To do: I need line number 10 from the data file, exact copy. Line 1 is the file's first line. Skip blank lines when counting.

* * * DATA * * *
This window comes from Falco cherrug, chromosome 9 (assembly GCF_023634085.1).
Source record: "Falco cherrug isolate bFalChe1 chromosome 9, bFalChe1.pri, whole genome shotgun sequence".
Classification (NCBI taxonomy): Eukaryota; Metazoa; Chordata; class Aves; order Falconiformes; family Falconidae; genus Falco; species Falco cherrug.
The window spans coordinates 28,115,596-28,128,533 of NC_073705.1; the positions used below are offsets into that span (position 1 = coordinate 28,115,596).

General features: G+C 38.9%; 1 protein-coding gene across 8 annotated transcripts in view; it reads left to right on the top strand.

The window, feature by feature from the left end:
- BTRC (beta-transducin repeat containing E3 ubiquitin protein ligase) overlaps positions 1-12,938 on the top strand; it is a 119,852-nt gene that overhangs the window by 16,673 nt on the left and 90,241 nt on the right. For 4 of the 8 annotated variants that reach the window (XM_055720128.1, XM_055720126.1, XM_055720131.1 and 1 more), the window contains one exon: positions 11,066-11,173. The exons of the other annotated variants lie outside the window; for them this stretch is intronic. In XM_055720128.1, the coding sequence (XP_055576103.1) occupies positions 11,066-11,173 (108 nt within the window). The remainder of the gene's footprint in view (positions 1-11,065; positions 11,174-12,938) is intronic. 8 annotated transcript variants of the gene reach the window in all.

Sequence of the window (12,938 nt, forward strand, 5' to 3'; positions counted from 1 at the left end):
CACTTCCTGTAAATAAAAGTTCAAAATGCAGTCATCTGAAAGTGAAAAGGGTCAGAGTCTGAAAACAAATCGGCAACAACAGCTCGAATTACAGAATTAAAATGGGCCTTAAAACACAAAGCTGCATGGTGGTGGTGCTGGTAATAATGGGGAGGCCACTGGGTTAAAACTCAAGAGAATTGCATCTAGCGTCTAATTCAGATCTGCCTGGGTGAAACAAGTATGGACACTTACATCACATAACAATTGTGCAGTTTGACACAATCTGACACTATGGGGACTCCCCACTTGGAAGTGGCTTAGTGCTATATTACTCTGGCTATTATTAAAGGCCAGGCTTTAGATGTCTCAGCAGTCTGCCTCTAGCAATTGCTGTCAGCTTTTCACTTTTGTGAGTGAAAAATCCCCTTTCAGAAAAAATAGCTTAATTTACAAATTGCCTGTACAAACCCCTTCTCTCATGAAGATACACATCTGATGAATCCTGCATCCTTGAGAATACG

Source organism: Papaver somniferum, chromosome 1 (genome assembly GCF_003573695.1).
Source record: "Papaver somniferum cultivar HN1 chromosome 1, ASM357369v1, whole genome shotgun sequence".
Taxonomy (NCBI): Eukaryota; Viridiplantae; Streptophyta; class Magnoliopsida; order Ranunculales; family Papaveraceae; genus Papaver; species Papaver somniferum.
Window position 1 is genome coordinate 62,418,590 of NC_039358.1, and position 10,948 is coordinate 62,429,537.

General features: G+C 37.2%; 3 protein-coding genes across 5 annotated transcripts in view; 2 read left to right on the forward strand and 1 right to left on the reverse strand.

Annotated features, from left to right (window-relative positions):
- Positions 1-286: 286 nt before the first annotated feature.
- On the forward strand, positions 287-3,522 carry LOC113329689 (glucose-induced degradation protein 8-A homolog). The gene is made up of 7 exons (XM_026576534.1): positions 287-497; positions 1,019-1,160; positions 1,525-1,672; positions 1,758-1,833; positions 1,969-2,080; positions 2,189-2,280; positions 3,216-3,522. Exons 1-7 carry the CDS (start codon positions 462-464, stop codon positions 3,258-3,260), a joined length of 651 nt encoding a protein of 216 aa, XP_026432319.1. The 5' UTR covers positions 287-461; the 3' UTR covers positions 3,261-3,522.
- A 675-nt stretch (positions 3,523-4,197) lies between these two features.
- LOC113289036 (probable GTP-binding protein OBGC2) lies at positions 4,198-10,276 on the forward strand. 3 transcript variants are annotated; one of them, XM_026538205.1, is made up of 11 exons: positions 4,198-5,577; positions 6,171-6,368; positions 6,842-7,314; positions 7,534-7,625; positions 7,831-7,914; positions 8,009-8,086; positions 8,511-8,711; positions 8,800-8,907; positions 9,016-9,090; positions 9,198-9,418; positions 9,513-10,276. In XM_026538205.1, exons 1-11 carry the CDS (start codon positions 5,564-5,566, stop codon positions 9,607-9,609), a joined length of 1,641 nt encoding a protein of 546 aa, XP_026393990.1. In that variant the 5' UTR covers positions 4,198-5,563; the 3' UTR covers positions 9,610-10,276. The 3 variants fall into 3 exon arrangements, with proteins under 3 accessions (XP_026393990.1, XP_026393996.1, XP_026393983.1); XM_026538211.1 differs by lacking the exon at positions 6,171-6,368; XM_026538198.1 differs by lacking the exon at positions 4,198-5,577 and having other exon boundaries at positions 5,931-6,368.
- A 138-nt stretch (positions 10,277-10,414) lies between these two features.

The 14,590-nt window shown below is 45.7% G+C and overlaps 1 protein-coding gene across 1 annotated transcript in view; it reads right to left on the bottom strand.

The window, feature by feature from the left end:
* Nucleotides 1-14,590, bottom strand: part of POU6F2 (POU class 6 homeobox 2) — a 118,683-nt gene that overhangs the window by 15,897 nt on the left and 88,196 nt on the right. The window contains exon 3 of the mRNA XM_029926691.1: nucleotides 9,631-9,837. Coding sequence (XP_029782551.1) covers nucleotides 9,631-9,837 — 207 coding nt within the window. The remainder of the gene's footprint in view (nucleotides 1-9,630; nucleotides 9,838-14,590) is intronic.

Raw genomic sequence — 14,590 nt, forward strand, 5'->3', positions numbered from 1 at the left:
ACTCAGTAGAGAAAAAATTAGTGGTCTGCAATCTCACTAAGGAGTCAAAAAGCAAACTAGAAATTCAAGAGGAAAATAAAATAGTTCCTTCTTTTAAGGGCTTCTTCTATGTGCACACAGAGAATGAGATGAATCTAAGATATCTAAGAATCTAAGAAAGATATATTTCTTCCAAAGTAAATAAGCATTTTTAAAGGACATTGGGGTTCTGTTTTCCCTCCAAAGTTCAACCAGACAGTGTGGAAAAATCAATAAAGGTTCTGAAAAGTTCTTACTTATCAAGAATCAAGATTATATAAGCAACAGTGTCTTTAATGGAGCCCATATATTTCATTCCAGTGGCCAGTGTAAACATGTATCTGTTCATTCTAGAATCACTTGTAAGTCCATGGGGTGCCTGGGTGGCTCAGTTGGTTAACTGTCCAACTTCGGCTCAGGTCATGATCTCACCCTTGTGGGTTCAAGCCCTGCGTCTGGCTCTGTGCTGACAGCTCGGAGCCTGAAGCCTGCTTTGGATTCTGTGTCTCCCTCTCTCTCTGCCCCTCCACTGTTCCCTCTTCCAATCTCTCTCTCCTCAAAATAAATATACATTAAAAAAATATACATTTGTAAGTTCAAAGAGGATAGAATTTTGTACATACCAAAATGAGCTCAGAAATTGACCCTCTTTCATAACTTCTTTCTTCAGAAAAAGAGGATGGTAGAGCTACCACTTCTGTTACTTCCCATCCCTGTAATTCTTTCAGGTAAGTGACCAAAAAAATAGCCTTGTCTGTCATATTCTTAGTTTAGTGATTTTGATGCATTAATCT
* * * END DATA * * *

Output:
Source organism: Papaver somniferum, chromosome 1 (genome assembly GCF_003573695.1).